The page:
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Neural correlates of compound head position in language control: Evidence from simultaneous production and comprehension

Published online by Cambridge University Press:  10 January 2024

Shuang Liu
Research Center of Brain and Cognitive Neuroscience, Liaoning Normal University, Liaoning Province, 116029 Dalian, China Key Laboratory of Brain and Cognitive Neuroscience, Liaoning Province, 116029 Dalian, China Beijing Key Laboratory of Applied Experimental Psychology, National Demonstration Center for Experimental Psychology Education, Faculty of Psychology, Beijing Normal University, 100875 Beijing, China
Junjun Huang
Research Center of Brain and Cognitive Neuroscience, Liaoning Normal University, Liaoning Province, 116029 Dalian, China Key Laboratory of Brain and Cognitive Neuroscience, Liaoning Province, 116029 Dalian, China
Zehui Xing
Research Center of Brain and Cognitive Neuroscience, Liaoning Normal University, Liaoning Province, 116029 Dalian, China Key Laboratory of Brain and Cognitive Neuroscience, Liaoning Province, 116029 Dalian, China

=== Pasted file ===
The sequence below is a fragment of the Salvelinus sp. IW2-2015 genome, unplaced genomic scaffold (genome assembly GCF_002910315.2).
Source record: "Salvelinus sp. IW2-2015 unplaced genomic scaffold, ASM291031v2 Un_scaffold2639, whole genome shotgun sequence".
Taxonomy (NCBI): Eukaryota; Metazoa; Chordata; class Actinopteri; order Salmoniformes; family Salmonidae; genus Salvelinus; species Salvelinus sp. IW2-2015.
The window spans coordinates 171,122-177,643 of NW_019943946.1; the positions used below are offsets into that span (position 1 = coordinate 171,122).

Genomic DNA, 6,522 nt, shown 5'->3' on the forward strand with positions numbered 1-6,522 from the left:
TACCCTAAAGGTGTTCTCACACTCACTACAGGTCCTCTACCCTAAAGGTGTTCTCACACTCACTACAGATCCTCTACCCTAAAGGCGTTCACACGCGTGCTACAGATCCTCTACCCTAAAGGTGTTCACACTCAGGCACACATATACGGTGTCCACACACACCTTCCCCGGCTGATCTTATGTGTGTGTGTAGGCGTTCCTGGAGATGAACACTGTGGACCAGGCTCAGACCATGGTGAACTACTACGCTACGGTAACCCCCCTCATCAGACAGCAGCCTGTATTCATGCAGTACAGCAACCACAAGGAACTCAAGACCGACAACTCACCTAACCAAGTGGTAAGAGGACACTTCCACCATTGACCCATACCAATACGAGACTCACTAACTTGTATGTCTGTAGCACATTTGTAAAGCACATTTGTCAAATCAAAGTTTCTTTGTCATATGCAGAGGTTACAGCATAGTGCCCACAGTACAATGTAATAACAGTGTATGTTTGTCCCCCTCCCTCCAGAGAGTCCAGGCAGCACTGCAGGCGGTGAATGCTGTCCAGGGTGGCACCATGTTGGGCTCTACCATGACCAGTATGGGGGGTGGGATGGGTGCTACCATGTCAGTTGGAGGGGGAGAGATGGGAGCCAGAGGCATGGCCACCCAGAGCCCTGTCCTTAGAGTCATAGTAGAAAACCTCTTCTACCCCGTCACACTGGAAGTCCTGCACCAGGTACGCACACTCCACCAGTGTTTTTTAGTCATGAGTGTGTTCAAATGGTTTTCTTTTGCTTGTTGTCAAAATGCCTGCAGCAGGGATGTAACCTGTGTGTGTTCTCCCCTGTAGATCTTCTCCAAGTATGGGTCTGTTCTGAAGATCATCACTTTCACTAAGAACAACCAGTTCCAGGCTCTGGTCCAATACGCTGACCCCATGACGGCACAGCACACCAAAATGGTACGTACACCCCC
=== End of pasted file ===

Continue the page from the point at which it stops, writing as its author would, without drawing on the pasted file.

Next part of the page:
John W. Schwieter
Language Acquisition, Multilingualism, and Cognition Laboratory / Bilingualism Matters @ Wilfrid Laurier University, Waterloo, Canada Department of Linguistics and Languages, McMaster University, Hamilton, Canada
Huanhuan Liu*
Research Center of Brain and Cognitive Neuroscience, Liaoning Normal University, Liaoning Province, 116029 Dalian, China Key Laboratory of Brain and Cognitive Neuroscience, Liaoning Province, 116029 Dalian, China
Corresponding author: Huanhuan Liu; Email:


Compound words consist of two or more words which combine to form a single word or phrase that acts as one. In English, the head of compound words is usually, but not always, the right-most root (e.g., “paycheck” is a noun because the head, “check,” is a noun). The current study explores the effects of head position on language control by examining language switching performance through electroencephalography (EEG). Twenty-one pairs of Chinese (L1)–English (L2) bilinguals performed cued language switching in a simultaneous production and comprehension task. The results showed that bilinguals recognized the head position earlier both in production and comprehension. However, the language control of the head position during production occurred in the middle stage (N2), but in the late stage (LPC) during comprehension. These findings indicate that the head position in compound words exerts differential influences on language control.

Research Article
Copyright © The Author(s), 2024. Published by Cambridge University Press

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